I once heard someone say that cheerios are like crack for babies. If that is true, then surely Cheez-its are crack for toddlers. There is something about the combination of cheesy, crunchy and salty that children cannot resist. I don’t often buy cheez-its, but my daughter comes home from her grandparent’s house begging me to buy them. In the grocery store she points and says, “Look, Grandpa’s crackers!”. She is hooked. I wondered if I could make a homemade cheesy cracker that would satisfy her cheez-it craving without all the extra artificial ingredients. The recipe I had in mind (from the book Feast by Nigella Lawson) uses a high ratio of cheese to flour to give the crackers lots of cheesy flavor. But the resulting crisps, while wildly delicious, are too puffy and soft to be cracker-like; they are more like cheese pastries. I decided to increase the amount of flour in the recipe and use white whole-wheat flour in place of all-purpose. I cut the crackers into small squares so they would look like cheez-its, but they would also be very cute made with different shaped cookie cutters. Here’s my cheesy cracker recipe:
This recipe really works best when made in a food processor but I have also made it in my stand mixer. I don’t think it would turn out very well if mixed by hand because the cheese wouldn’t blend properly.
Makes about 6 dozen 1-inch crackers
1 cup white whole-wheat flour or 1/2 cup plain whole-wheat flour and 1/2 cup all-purpose flour
1/4 teaspoon kosher salt
1/4 teaspoon baking powder
2 Tablespoons unsalted butter, softened
2 cups grated sharp cheddar cheese
1. In a food processor or stand mixer fitted with a paddle attachment, combine the flour, salt and baking powder. Whir them together (or beat them in mixer), until the dry ingredients are well mixed.
2. Add the butter and cheese and continue to beat or process until a dough forms. Separate the dough into two balls and wrap each of them in plastic wrap. Flatten the dough balls into disc shapes and chill in the refrigerator for about 30 minutes, or until it has firmed up. While dough is chilling, preheat the oven to 400 degrees.
3. Line two baking sheets with parchment paper. Remove one piece of dough from fridge and unwrap. Place the dough on a lightly floured surface and roll out to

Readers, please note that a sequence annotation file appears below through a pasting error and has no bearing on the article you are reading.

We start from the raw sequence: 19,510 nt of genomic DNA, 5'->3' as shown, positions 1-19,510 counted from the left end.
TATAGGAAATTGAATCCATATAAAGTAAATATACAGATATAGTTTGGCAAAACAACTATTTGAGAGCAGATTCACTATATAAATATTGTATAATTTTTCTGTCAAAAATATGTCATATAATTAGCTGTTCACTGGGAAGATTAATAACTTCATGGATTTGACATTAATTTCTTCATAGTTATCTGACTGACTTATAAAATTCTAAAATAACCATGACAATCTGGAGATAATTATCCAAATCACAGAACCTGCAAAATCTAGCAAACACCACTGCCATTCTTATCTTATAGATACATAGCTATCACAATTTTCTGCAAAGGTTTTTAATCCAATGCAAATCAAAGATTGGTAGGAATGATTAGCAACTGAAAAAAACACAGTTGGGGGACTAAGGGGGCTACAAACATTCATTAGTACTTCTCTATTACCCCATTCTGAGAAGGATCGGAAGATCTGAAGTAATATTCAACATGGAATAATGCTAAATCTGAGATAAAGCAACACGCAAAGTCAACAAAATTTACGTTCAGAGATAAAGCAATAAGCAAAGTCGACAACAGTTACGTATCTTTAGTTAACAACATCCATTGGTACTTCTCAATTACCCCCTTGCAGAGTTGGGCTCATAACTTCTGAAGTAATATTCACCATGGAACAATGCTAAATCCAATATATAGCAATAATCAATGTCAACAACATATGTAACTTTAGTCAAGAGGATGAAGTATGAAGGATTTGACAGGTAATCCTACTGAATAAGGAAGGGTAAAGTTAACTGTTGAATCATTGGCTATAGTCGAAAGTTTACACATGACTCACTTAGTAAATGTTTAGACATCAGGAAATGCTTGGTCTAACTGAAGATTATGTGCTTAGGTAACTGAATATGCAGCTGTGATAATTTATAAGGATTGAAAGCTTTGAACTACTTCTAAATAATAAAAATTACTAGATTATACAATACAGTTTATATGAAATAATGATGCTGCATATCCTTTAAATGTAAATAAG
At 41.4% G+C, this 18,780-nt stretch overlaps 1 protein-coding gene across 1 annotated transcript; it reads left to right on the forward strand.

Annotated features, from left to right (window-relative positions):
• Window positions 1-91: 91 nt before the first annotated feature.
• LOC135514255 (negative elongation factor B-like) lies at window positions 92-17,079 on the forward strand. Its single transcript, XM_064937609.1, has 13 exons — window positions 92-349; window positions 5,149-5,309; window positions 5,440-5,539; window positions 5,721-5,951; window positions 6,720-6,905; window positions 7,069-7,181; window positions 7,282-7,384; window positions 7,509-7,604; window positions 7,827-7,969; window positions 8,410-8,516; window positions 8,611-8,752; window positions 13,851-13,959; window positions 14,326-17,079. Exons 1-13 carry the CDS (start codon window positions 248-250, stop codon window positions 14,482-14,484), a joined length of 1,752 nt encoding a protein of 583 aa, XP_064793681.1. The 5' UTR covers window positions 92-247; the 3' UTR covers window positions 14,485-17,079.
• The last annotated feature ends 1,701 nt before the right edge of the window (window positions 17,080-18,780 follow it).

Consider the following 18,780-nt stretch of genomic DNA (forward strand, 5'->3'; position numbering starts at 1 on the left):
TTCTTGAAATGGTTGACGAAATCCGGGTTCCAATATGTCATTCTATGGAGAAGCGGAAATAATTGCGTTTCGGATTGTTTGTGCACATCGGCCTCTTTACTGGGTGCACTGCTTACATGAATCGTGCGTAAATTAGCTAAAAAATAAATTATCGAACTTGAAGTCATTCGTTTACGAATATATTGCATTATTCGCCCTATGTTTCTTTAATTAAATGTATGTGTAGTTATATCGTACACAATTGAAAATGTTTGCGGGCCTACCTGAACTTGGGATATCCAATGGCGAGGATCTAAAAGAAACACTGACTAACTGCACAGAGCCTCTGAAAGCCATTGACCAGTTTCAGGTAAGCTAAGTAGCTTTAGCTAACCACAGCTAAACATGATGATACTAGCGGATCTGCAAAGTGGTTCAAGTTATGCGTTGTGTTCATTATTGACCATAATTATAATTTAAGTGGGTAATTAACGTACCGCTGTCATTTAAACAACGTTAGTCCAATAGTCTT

1/8 inch thickness. Cut into 1-inch squares with a sharp knife, or cut into desired shapes with cookie cutters, placing crackers on prepared cookie sheets. I also poked a hole in the center of each cracker with a chopstick to make them look more like cheez-its, but that is entirely unnecessary. Gather together any remaining dough scraps and roll out again, cutting into desired shapes. Baked at 400 degrees for 10 minutes, or until lightly browned. Repeat with remaining disc of dough.
4. Allow the crackers to cool to room temperature before storing in an airtight container. Will stay fresh for about 1 week.
These crackers take a little over an hour to prepare (including half an hour for dough to chill) and they were worth every second! I loved that they had a big cheesy flavor without being overly salty. They were not quite as crunchy as Cheez-its, or quite as orange, but they had a wonderful, flaky texture. The real test, or course, was whether my daughter like them. Amazingly, she actually seems to prefer the homemade crackers to cheez-its! She ate all the homemade crackers, leaving cheez-its uneaten on her plate; an unprecedented occurrence. This may partly have been influenced by the fact that she helped me roll and cut the crackers so she felt like she had made them herself. But there is one of the advantages to homemade cooking, especially for children, they get to see how food is made and participate in the process. The Cheesy Cracker recipe is a great one to make with children. The process is similar to making sugar cookies so kids can help you choose cookie cutters and cut the crackers out, just like with cookies.
Bottom Line: Homemade Cheesy Crackers are delicious and made with all-natural ingredients. They had a cheesy flavor and crunchy texture that appealed to my toddler and the adults in our household. However, they do take quite a bit of effort to make and cost 3 times the amount of boxed Cheez-its, making them a less convenient option.